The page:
The advancement of technology in conjunction with the increase in the number of individuals with a disability predicates the need for academic rehabilitation science and engineering centers.  The Ohio State University has the foundation to develop a nationally and internationally recognized RSE center. The center will focus on training, scholarship and service in the fields of rehabilitation engineering and assistive technology.  This focus will allow the center to meet the needs of people with disabilities through a multi-disciplinary collaboration, which builds on the success of the Assistive Technology Center. Key to the success of this center is the continued leadership of the RESNA community in identifying and fostering best practices in RE and AT teaching, scholarship and service. The RSE Center will synthesize the numerous rehabilitation engineering and assistive technology activities throughout the university and medical center, thereby creating a synergistic environment to improve the quality of life of individuals with disabilities through the application of science and technology.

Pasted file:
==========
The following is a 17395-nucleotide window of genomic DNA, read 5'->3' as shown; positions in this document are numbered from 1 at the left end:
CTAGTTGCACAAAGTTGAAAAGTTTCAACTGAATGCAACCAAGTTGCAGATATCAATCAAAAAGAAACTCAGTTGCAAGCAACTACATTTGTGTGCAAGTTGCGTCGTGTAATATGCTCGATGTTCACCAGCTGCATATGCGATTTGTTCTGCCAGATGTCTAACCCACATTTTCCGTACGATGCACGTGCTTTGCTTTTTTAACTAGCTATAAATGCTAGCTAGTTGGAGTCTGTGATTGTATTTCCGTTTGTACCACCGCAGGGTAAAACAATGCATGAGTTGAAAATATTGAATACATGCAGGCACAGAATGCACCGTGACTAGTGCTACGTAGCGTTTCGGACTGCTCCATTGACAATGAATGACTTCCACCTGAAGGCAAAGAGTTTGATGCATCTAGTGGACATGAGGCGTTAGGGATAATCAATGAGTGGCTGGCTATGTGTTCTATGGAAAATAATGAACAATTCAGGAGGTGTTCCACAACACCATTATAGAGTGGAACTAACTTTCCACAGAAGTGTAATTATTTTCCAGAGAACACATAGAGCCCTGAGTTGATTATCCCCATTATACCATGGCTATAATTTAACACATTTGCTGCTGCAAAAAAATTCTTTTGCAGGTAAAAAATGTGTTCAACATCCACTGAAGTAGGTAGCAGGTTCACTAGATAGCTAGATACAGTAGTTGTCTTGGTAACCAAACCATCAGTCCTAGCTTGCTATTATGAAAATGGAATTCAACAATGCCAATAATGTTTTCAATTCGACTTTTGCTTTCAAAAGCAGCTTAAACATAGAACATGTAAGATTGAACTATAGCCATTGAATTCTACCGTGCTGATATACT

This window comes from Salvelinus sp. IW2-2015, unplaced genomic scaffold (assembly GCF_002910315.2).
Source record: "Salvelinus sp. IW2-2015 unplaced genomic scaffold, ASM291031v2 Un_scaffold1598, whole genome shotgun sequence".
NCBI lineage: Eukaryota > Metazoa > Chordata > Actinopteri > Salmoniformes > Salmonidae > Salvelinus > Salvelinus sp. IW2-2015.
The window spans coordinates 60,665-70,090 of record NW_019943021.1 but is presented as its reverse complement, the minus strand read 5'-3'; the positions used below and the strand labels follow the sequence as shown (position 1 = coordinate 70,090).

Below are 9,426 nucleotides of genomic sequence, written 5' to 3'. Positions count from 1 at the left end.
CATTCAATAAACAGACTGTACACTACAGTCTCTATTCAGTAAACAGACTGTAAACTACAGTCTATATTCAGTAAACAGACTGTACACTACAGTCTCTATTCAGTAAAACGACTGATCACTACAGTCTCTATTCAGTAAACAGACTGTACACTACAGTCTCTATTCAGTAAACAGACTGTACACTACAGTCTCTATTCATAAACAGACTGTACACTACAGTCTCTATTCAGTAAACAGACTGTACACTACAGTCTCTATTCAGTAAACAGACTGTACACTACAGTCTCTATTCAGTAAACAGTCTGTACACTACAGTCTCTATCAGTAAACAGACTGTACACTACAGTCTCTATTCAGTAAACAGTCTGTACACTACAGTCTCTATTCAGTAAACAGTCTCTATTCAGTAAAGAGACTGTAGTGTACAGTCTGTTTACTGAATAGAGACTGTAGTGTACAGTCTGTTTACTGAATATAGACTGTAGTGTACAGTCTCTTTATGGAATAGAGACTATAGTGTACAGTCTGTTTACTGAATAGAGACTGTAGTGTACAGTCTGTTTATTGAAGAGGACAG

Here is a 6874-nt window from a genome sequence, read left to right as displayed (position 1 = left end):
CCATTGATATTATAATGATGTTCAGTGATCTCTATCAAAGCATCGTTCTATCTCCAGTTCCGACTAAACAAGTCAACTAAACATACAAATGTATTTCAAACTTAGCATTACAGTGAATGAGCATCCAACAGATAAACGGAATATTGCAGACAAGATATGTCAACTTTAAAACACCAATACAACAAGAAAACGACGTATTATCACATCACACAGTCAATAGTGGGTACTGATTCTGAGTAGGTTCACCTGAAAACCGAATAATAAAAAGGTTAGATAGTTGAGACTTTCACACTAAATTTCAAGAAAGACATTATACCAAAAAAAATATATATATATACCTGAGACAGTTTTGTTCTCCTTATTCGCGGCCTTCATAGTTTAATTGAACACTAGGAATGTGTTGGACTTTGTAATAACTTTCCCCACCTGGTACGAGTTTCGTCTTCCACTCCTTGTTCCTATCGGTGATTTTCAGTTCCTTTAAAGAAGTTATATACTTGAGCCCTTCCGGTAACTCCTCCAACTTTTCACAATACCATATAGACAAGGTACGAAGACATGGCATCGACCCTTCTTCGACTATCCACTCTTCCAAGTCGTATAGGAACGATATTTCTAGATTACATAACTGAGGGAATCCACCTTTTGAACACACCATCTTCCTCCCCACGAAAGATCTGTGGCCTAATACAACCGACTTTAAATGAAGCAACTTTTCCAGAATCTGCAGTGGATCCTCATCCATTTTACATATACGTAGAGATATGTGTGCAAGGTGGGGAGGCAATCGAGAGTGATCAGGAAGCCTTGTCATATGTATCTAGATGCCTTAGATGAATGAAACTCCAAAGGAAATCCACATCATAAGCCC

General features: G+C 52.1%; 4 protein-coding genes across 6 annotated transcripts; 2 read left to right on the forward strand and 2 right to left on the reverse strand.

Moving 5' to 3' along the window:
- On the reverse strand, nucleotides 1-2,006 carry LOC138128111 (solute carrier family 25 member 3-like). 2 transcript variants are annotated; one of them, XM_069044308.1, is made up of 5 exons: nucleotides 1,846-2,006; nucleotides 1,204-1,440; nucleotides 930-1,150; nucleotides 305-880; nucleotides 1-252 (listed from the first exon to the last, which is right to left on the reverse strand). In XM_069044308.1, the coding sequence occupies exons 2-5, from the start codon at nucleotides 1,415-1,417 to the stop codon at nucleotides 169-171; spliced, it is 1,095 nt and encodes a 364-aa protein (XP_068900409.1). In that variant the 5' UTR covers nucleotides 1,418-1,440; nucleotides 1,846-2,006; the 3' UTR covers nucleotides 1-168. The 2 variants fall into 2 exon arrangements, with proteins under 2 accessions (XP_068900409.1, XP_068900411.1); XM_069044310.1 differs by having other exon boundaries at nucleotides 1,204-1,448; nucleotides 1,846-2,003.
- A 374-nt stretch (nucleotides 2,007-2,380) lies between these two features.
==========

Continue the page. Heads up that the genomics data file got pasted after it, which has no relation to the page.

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1. Dynamic Controls, Inc., 17 Print Place, Christchurch 8024 New Zealand.


I would like to acknowledge the student, staff, clinicians and faculty at The Ohio State University (Division of Occupational Therapy, Department of Biomedical Engineering and Department of Mechanical Engineering) and The Ohio State University Wexner Medical Center (Assistive Technology Center) for their continued support of Rehabilitation Engineering and Assistive Technology.